Multiple types of BrahMos missile under development
Different kind of BrahMos missile is under development, said MD and CEO of BrahMos Aerospace, Sudhir Mishra in Vadodara on Saturday. The missile with vertical trajectory to be used in mountains and also for anti-aircraft carrier roles will soon be ready. A lighter version of air-launched BrahMos is at a drawing board stage, he said.
The BrahMos missile system is continuously being reinvented to be used across multiple platforms, different trajectory and different targets as guided by India’s ‘Missile Man’ and former President Dr APJ Abdul Kalam, Mishra said during the inauguration of second manufacturing line of L&T Defence at Ranoli near Vadodara. The unit manufactures canisters and airframes for BrahMos missile, being launched from land and sea.
“Recently, we had demonstrated the vertical dive capability for BrahMos missile. This can be used against enemies hidden in mountains particularly in bunkers and also against aircraft carriers. While China has nuclear DF 21 missiles to be used against aircraft carriers, ours will be conventional missiles. BrahMos missile is offering tremendous capabilities,” said Mishra.
Another major area where capabilities are being increased is the accuracy of missiles. It has improved from 30 metre to 10 metre and now the target is one metre, he said. He also said a new lighter version of air-launched BrahMos is at a drawing board stage. The current air-launched missile is launched from specialized Su 30 MKI fighter aircrafts. The newer one is designed for lighter platforms like Mig 29 or even India’s indigenous Light Combat Aircraft (LCA) – Tejas. Efforts are being made to increase the range of missile from 290 kilometre to 415 km and even beyond, he said.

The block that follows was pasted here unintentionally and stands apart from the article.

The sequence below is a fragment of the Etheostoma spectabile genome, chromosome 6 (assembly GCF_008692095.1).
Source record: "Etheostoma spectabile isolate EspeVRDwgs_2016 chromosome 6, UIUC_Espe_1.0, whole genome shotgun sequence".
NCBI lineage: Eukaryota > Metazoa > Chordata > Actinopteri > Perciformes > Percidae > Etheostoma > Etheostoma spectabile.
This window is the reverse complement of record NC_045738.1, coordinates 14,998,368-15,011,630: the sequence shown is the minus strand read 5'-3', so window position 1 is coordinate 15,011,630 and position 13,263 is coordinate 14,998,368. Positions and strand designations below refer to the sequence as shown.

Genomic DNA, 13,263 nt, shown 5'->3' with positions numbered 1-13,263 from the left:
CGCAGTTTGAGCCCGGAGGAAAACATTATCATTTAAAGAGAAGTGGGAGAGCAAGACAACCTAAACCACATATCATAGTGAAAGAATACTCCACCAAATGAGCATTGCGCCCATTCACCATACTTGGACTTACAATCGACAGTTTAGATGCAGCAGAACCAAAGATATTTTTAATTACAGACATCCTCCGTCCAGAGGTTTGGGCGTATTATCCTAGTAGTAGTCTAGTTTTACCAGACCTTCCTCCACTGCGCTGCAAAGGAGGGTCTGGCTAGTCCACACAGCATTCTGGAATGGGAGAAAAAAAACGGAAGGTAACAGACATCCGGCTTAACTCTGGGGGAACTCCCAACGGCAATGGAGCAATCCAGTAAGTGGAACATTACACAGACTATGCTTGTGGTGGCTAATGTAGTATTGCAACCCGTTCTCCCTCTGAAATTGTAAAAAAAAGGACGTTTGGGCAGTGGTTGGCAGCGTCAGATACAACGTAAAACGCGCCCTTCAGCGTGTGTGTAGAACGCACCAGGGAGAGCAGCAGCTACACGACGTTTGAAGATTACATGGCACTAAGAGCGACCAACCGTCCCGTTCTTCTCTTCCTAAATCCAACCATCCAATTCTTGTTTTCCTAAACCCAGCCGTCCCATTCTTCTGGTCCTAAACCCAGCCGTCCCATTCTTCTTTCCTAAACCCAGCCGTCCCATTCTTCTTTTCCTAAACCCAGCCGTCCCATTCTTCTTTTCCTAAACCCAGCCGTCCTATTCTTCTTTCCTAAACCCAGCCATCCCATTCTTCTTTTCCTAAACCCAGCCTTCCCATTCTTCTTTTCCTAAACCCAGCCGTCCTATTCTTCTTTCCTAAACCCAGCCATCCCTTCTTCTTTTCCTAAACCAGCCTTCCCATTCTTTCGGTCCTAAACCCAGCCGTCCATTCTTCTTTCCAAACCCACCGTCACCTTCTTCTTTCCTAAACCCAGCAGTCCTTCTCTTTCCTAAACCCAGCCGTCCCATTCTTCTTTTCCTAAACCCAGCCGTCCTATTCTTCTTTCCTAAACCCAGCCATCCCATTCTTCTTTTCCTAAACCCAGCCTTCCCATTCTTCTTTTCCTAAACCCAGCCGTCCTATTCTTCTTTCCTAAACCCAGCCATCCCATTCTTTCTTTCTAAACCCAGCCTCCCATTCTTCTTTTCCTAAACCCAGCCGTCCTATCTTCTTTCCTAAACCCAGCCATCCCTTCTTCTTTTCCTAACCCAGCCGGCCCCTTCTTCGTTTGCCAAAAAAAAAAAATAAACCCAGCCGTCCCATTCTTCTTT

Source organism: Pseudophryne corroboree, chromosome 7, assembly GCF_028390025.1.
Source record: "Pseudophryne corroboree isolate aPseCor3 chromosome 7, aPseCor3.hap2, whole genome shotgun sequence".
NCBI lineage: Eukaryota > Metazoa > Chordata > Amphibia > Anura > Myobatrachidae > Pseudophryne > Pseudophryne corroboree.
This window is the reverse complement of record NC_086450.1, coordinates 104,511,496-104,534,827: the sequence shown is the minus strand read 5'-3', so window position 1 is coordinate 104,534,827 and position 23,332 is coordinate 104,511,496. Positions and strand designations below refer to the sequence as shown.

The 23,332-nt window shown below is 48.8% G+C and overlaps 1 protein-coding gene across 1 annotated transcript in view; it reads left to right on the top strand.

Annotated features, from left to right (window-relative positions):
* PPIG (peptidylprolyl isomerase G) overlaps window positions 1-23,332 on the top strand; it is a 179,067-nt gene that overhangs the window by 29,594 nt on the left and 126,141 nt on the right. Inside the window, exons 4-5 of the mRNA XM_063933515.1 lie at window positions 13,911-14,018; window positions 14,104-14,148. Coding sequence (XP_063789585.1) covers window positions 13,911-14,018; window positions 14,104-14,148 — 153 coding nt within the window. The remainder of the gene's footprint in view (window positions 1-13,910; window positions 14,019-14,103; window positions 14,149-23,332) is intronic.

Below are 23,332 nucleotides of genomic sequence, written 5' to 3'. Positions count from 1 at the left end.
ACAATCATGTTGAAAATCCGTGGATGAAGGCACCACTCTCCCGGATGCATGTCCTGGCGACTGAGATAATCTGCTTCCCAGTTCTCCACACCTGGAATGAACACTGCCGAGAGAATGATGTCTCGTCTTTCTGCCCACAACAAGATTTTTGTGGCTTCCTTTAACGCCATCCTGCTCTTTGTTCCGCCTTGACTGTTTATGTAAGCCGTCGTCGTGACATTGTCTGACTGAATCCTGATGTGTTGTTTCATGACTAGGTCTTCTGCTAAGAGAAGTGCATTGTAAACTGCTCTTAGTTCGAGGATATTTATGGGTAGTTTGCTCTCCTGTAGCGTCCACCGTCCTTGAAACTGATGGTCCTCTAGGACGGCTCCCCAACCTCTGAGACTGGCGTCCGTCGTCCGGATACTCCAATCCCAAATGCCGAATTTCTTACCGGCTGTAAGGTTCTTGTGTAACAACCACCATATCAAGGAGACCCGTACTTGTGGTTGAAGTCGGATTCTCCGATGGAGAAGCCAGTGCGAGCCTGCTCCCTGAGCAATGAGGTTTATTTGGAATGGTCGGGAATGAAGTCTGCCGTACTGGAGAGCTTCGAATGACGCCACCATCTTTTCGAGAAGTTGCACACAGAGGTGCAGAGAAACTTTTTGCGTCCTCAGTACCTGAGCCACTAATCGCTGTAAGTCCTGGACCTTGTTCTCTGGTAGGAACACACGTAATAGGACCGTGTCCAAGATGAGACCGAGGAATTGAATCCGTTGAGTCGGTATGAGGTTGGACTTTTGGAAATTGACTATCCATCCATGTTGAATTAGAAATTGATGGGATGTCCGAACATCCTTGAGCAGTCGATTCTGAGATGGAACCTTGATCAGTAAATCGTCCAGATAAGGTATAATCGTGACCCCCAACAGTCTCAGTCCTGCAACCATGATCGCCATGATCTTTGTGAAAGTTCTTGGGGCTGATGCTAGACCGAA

BrahMos is one of its kind of cruise missile anywhere in the world, which can fly at a speed three times that of sound (Mach 3), can be launched from land, air and sea. The naval version can be launched from both ships and submarine. It can be used against targets on land and in the sea. A combination of the trajectory of the missile and speed gives it stealth-like capability making it difficult being detected by a RADAR and therefore being intercepted by anti-missile systems.
Mishra said that orders are pouring in from Indian armed forces and Indian companies like L&T should grab the opportunity to cater to increasing orders. Inquiries are also coming from foreign buyers but it is up to the central government to decide whom we should sell this unique weapon. As of now Indian armed forces are the only ones to use this missile.